The ACP Advocate Blog
by Bob Doherty
Wednesday, April 14, 2010
Is Obama Care really a GOP plan in sheep’s clothing?
One of the difficulties in sorting through the points and counterpoints on health care reform is that that many of the critics use sweeping statements to characterize the new law, saying that it is "government-run" health care or "socialized medicine." Proponents of the law then find themselves essentially responding "no it's not. . ." or trying to defend government at a time when confidence in it is at an historic low.
An op-ed today in the Washington Post by Norman Ornstein, a resident scholar at the conservative- and Republican-leaning American Enterprise Institute, argues that if one actually looks at the specific elements of the new health reform law, "ObamaCare" is in line with ideas long-championed by Republicans:
"To one outside the partisan and ideological wars, charges of radicalism, socialism, retreat and surrender are, frankly, bizarre. The Democrats' health-reform plan includes no public option and relies on managed competition through exchanges set up much like those for federal employees. The individual mandate in the plan sprang from a Heritage Foundation idea that was endorsed years ago by a range of conservatives and provided the backbone of the Massachusetts plan that was crafted and, until recently, heartily defended by Mitt Romney. It would be fair to describe the new act as Romneycare crossed with the managed-competition bill proposed in 1994 by Republican Sens. John Chafee, David Durenberger, Charles Grassley and Bob Dole -- in other words, as a moderate Republican plan. Among its supporters is Durenberger, no one's idea of a radical socialist."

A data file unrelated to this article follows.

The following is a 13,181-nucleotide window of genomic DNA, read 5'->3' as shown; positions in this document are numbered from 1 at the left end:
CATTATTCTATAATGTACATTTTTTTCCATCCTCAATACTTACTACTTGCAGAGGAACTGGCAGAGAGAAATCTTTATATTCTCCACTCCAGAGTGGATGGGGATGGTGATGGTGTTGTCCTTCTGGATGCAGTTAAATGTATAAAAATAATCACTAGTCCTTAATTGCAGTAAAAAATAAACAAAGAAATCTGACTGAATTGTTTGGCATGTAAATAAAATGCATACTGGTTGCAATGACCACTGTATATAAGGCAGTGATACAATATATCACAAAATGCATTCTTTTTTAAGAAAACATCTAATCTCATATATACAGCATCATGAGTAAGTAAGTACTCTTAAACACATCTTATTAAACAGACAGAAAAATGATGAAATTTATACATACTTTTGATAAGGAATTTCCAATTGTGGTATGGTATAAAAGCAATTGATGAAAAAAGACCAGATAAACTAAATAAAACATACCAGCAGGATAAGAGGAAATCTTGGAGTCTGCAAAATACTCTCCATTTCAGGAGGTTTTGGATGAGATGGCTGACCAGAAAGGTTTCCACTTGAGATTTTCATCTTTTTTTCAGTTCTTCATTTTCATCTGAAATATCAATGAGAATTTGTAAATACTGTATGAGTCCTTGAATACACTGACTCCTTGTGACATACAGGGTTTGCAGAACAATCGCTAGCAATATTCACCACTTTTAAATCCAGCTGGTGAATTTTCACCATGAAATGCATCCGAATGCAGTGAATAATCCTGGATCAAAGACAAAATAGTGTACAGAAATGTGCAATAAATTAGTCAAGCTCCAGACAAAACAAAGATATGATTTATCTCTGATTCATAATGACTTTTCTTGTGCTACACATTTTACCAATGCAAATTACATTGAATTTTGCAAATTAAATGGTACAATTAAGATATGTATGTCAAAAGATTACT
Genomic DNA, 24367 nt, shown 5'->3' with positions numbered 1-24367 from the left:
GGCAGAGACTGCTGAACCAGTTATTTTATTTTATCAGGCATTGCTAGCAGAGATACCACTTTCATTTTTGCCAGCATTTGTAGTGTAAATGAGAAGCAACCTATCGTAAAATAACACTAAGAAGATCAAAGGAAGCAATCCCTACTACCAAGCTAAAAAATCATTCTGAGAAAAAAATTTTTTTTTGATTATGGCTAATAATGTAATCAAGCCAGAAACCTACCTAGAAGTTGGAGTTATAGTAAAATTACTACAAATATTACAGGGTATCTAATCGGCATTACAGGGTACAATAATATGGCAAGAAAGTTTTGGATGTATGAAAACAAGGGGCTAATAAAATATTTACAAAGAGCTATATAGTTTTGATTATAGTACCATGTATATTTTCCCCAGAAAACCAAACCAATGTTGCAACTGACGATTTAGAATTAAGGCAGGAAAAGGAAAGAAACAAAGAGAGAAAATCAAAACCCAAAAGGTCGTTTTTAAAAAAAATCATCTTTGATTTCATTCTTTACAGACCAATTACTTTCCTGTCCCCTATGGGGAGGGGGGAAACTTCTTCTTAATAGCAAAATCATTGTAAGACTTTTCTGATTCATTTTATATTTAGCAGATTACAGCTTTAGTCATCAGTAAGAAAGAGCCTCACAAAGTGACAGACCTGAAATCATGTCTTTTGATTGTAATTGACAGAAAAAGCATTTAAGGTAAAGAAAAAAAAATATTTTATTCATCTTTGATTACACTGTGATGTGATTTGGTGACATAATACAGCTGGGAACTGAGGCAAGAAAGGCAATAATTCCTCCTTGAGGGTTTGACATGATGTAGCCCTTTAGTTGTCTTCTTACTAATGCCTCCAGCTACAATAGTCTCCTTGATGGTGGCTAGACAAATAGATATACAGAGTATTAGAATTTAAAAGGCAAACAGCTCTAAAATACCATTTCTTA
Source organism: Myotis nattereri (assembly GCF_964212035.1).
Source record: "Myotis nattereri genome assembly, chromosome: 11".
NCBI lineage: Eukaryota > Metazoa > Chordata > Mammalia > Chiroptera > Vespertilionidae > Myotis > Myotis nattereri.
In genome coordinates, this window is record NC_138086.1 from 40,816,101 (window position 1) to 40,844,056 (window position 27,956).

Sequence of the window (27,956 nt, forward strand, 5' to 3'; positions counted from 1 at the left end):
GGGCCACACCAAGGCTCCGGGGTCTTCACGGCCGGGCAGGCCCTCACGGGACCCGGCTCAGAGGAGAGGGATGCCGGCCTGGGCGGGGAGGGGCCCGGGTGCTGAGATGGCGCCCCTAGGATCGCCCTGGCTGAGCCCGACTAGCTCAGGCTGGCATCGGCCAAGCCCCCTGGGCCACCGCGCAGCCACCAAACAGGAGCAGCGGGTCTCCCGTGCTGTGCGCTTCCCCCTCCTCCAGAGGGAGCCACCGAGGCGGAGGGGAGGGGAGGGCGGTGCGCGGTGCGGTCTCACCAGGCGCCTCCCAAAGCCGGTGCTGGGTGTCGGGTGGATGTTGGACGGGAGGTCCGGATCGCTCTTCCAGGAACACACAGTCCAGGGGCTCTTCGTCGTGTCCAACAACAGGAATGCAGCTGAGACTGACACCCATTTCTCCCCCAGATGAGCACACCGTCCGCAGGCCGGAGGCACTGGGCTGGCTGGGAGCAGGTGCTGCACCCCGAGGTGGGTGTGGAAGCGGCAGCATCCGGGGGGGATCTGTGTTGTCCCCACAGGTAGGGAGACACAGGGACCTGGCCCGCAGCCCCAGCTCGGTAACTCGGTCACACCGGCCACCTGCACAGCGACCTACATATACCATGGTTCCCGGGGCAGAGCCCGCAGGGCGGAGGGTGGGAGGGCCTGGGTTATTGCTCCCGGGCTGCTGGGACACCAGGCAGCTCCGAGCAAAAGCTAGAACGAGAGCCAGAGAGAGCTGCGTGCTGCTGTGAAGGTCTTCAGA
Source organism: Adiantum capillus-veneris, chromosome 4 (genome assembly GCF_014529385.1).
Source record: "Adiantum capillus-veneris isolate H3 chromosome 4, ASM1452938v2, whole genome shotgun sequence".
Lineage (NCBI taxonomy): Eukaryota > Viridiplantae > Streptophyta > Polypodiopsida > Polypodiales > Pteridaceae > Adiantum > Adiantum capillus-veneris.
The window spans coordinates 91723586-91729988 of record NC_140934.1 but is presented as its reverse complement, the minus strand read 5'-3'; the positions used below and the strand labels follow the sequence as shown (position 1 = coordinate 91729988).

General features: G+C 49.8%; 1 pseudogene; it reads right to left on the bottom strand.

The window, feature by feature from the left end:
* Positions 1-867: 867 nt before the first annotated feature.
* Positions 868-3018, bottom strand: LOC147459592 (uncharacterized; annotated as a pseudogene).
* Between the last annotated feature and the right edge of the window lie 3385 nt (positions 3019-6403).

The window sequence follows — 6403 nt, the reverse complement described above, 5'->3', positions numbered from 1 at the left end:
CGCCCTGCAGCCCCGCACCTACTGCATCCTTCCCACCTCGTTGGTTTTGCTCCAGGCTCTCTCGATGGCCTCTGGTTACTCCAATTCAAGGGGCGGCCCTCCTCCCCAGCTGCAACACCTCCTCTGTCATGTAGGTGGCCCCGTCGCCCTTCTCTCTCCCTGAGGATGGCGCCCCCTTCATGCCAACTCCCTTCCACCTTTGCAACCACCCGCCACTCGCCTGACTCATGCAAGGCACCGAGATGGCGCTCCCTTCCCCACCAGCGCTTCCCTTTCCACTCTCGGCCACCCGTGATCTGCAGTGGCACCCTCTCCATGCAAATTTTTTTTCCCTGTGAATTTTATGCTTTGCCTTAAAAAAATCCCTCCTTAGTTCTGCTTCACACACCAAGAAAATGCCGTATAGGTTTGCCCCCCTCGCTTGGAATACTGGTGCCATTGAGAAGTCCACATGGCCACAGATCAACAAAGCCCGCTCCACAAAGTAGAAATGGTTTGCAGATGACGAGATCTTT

(Ornstein has a broader point to make about how Obama's policies have been labeled, but I'm not going there.)
I wish we could get the point where the debate on health care is about what is actually in the legislation, instead of rehashing broad characterizations that are intended to invoke an emotional response of support or opposition, instead informed debate about what the legislation does and does not do.
Today's question: What do you think of Ornstein's argument?
About the Author
Bob Doherty is Senior Vice President, American College of Physicians Government Affairs and Public Policy; Author of the ACP Advocate Blog
Email Bob Doherty: TheACPAdvocateblog@acponline.org.Follow @BobDohertyACP
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